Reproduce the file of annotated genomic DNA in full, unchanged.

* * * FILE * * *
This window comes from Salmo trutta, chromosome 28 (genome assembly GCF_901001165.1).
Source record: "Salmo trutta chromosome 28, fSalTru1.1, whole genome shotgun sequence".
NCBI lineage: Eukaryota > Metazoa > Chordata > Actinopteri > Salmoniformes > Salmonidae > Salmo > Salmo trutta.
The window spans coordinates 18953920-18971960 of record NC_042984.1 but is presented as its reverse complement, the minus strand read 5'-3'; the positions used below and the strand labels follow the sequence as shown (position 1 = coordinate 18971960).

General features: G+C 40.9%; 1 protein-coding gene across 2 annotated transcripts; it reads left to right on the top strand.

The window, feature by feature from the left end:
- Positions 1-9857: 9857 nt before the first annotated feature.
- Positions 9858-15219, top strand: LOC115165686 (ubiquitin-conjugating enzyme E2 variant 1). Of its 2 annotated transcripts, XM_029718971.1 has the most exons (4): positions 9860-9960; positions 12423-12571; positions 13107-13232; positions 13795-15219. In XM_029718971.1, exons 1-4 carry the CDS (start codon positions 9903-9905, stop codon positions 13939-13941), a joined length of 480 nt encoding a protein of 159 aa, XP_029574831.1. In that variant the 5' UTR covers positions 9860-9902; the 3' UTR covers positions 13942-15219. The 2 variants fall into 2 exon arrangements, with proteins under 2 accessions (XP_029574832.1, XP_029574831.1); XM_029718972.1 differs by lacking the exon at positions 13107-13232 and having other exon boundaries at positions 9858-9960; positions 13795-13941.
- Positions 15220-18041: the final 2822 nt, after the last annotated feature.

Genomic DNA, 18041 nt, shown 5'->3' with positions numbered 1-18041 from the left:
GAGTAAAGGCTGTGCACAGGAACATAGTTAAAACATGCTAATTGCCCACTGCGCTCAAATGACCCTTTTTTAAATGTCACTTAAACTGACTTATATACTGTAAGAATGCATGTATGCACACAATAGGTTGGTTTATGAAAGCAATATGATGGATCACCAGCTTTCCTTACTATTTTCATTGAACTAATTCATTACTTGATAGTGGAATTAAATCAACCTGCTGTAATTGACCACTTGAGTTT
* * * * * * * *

This window comes from Salmo trutta, chromosome 28 (genome assembly GCF_901001165.1).
Source record: "Salmo trutta chromosome 28, fSalTru1.1, whole genome shotgun sequence".
NCBI lineage: Eukaryota > Metazoa > Chordata > Actinopteri > Salmoniformes > Salmonidae > Salmo > Salmo trutta.
The window spans coordinates 18953920-18971960 of record NC_042984.1 but is presented as its reverse complement, the minus strand read 5'-3'; the positions used below and the strand labels follow the sequence as shown (position 1 = coordinate 18971960).

General features: G+C 40.9%; 1 protein-coding gene across 2 annotated transcripts; it reads left to right on the top strand.

The window, feature by feature from the left end:
- Positions 1-9857: 9857 nt before the first annotated feature.
- Positions 9858-15219, top strand: LOC115165686 (ubiquitin-conjugating enzyme E2 variant 1). Of its 2 annotated transcripts, XM_029718971.1 has the most exons (4): positions 9860-9960; positions 12423-12571; positions 13107-13232; positions 13795-15219. In XM_029718971.1, exons 1-4 carry the CDS (start codon positions 9903-9905, stop codon positions 13939-13941), a joined length of 480 nt encoding a protein of 159 aa, XP_029574831.1. In that variant the 5' UTR covers positions 9860-9902; the 3' UTR covers positions 13942-15219. The 2 variants fall into 2 exon arrangements, with proteins under 2 accessions (XP_029574832.1, XP_029574831.1); XM_029718972.1 differs by lacking the exon at positions 13107-13232 and having other exon boundaries at positions 9858-9960; positions 13795-13941.
- Positions 15220-18041: the final 2822 nt, after the last annotated feature.

Genomic DNA, 18041 nt, shown 5'->3' with positions numbered 1-18041 from the left:
GAGTAAAGGCTGTGCACAGGAACATAGTTAAAACATGCTAATTGCCCACTGCGCTCAAATGACCCTTTTTTAAATGTCACTTAAACTGACTTATATACTGTAAGAATGCATGTATGCACACAATAGGTTGGTTTATGAAAGCAATATGATGGATCACCAGCTTTCCTTACTATTTTCATTGAACTAATTCATTACTTGATAGTGGAATTAAATCAACCTGCTGTAATTGACCACTTGAGTTT